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Cold War warriors are salivating at prospect of confronting Russia

Date

Paul Malone

Russian troops stand guard outside a Ukrainian military base.

Russian troops stand guard outside a Ukrainian military base. Photo: Getty Images

ACCORDING to the best estimates, there are about 17,300 nuclear warheads held by eight countries around the world today.

While this is large enough to destroy the world, it's a big improvement from the height of the Cold War when there were about 70,000 warheads and the world came perilously close to annihilation. But if some politicians - such as former US vice-president Dick Cheney - get their way, tensions over Ukraine will take us back to the 1960s and a world constantly on edge.

It is only in recent years that we have learned how close we came to nuclear war. At the height of the Cuban missile crisis in October 1962, American destroyers located a nuclear-armed Soviet submarine, B-59, in international waters approaching Cuba.

Policing a blockade, the destroyers began dropping depth charges to force the submarine to the surface. On board the submarine, the three officers authorised to launch a nuclear torpedo had no way of knowing whether World War III had begun. They argued over whether to launch a nuclear weapon to blast a ship out of the water. One of the officers, Vasili Alexandrovich Arkhipov, opposed the launch; without unanimous agreement it did not go ahead. Thanks to Arkhipov and a level-headed President John F. Kennedy, nuclear war was averted.

Thirty years later, the Cold War ended with the dissolution of the Soviet Union. But some US politicians either aren't over the Cold War or can't wait to take us back there.

Leading the charge is Cheney. Interviewed on US television, he criticised President Barack Obama for taking Ukrainian options off the table. Queried about which options were missing, he said the administration had said no to the military option.

He claimed such options did not involve putting troops on the ground in Crimea. ''We could go back and reinstate the ballistic missile defence program … we could do training exercises in Poland … we can offer military assistance in terms of equipment, training, and so forth, to the Ukrainians themselves.''

More ballistic missiles! US military training! There are echoes of the past here.

Remember how the US got into the Vietnam War? A few military advisers here, a little training there and before we knew it half a million troops were on the ground.

It is ludicrous to think of the US escalating the military situation in the Ukraine, as all sane European Union leaders know.

Other suggestions to come from the genius who gave us the Iraq war and its lies were that the US should conduct joint military exercises with its NATO friends close to the Russian border and that it should offer equipment and training to the Ukrainian military.

But before Australia rushes to join a US taskforce, as our Coalition leaders are so wont to do, it might well pay to take a look at the region from a Russian perspective.

Russians have fought and died to hold Crimea for hundreds of years. In the Crimean War they confronted the Ottoman Turks, British and French forces. Eighty years later Germany and its Axis allies invaded. In the Crimean offensive of April-May 1944, an estimated 17,754 Russians were killed or went missing, and another 67,065 were wounded. The Crimean campaign saw Sevastopol hold out against the invaders for 250 days.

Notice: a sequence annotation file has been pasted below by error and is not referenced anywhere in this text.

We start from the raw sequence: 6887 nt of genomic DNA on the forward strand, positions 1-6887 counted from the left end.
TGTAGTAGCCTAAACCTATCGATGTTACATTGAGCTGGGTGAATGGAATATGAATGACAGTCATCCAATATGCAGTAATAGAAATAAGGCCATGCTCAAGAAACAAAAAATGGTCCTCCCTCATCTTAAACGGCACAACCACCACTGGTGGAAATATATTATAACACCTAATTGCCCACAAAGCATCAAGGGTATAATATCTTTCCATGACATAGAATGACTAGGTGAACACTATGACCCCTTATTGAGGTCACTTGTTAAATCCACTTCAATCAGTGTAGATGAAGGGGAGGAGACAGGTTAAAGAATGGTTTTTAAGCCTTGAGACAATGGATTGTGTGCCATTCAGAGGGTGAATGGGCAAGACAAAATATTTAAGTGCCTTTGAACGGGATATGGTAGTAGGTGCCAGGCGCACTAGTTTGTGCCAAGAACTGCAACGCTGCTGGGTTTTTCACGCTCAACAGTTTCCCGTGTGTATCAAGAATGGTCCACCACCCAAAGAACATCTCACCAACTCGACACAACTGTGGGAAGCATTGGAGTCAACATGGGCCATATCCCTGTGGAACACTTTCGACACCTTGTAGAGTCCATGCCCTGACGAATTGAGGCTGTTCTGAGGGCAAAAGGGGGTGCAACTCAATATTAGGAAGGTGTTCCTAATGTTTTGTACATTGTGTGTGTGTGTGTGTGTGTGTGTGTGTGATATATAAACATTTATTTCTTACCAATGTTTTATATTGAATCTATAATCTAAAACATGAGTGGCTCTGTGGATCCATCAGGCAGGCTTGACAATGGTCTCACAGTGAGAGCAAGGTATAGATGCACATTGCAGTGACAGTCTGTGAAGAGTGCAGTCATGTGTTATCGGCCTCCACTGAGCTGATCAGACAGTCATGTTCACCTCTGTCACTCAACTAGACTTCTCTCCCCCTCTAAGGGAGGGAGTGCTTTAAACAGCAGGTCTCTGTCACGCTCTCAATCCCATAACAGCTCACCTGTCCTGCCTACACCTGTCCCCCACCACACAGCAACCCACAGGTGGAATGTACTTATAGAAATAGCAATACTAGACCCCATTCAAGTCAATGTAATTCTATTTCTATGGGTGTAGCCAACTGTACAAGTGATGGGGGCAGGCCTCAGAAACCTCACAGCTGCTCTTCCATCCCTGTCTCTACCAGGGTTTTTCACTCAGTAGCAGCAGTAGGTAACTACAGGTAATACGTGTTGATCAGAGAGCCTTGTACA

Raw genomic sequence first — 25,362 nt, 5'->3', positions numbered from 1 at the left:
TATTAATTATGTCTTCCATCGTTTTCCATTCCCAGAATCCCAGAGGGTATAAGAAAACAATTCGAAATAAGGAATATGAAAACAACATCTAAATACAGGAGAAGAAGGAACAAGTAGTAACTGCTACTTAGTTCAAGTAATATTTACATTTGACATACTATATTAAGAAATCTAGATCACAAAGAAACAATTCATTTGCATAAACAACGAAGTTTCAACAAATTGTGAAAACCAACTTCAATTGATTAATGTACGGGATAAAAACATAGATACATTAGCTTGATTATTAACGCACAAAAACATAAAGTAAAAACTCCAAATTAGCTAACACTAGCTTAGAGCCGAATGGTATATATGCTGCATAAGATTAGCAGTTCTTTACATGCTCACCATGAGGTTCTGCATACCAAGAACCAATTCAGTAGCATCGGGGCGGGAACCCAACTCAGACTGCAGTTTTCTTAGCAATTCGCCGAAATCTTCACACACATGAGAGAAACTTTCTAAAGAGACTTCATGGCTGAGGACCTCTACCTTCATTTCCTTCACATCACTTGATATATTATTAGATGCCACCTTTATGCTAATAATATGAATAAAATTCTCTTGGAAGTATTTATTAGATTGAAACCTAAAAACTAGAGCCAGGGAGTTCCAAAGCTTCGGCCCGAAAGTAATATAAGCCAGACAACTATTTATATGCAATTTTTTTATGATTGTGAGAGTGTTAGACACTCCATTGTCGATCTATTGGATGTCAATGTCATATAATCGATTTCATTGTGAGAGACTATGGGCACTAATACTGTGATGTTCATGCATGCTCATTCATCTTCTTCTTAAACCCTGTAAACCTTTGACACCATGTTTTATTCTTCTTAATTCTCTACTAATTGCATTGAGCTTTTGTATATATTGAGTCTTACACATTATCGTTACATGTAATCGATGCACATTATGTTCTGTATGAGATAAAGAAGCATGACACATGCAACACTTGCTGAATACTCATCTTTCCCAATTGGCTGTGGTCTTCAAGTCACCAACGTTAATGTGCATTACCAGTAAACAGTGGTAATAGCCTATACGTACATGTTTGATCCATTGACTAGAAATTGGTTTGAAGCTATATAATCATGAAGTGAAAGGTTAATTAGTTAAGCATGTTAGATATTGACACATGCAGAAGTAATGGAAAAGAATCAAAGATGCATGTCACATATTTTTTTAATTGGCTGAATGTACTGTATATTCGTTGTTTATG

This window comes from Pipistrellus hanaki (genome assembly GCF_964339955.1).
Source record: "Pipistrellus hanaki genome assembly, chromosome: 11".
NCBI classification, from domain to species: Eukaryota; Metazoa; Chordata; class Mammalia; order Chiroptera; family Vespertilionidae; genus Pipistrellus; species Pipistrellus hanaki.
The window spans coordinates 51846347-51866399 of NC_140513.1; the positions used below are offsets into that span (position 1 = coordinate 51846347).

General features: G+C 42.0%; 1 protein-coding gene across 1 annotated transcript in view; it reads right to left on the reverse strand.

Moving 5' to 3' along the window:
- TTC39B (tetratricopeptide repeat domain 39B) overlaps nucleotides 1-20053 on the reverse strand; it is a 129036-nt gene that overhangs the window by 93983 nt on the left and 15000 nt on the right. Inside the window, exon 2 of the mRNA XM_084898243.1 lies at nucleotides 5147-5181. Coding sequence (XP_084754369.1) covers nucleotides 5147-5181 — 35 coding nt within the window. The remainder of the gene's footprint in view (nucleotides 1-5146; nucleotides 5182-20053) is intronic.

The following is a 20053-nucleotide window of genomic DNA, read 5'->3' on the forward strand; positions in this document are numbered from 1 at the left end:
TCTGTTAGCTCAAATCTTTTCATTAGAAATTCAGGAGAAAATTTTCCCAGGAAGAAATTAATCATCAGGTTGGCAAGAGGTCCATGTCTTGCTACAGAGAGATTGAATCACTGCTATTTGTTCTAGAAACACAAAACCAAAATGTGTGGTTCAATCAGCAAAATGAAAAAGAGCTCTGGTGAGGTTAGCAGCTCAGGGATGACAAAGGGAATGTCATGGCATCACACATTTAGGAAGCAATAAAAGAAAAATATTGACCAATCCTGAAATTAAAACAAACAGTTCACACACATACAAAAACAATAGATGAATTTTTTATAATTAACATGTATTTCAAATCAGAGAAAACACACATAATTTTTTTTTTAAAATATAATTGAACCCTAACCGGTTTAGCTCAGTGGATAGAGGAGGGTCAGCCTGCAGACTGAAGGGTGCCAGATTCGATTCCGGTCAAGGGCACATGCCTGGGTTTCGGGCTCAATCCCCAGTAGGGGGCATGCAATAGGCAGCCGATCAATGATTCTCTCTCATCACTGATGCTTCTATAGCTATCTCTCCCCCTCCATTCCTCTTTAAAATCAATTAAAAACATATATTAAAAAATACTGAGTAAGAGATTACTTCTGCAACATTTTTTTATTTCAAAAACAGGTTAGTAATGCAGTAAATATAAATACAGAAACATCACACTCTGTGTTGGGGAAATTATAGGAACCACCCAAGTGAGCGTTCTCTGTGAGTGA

With that sort of history, does anyone imagine any Russian president ignoring ethnic Russian calls for Crimean reunification with the motherland?

When former Soviet leader Nikita Khrushchev gave the peninsula to Ukraine in 1954 no one saw it leaving the homeland. It was only when the Soviet Union broke up and Crimea stayed in Ukraine that the issue arose.

Crimean Russians' concern would have grown when the Russian-leaning President Viktor Yanukovych was deposed this year as a result of protests supported by groups which included right-wing anti-Russian extremists.

Who then is surprised that Russian forces have moved into the Russian-majority peninsula to control it and its key Russian naval port of Sevastopol?

By many accounts Yanukovych and his government were corrupt and had lost the support of the majority of the Ukrainian population. But frequently when coups like this occur, Western governments condemn the coup leaders and call for the restoration of the old order.

Because big bear Russia was involved and they could not get over their Cold War upbringing, Western leaders did not adopt this line in the case of Ukraine.

Russia was the old enemy and even if it is now a capitalist state, it still must be contained.

Confronted with a similar situation on its border, the US would do exactly the same as Russia has done. Americans thought nothing of invading Grenada in 1983 to end a coup that the US felt threatened its interests. And of course in 2003, based on lies and misinformation, the US orchestrated the invasion of Iraq - an invasion that is still costing thousands of lives every year.

After the Ukrainian coup the Crimean parliament voted to become part of Russia. To legitimise this state, a referendum is scheduled for this weekend.

In response, Cold War warriors have argued that Crimea cannot break away without the endorsement of the Ukrainian state as a whole. Where was this argument when Kosovo declared its independence from Serbia?

The reality is that Crimea is going to be integrated into Russia and the sooner the West accepts this the better. No European country is going to go to war to stop it and thankfully the Obama administration is not proposing military action either.

As to sanctions, they will hurt European countries every bit as much as Russia. Europe has enough economic problems of its own, without taking on that additional burden.

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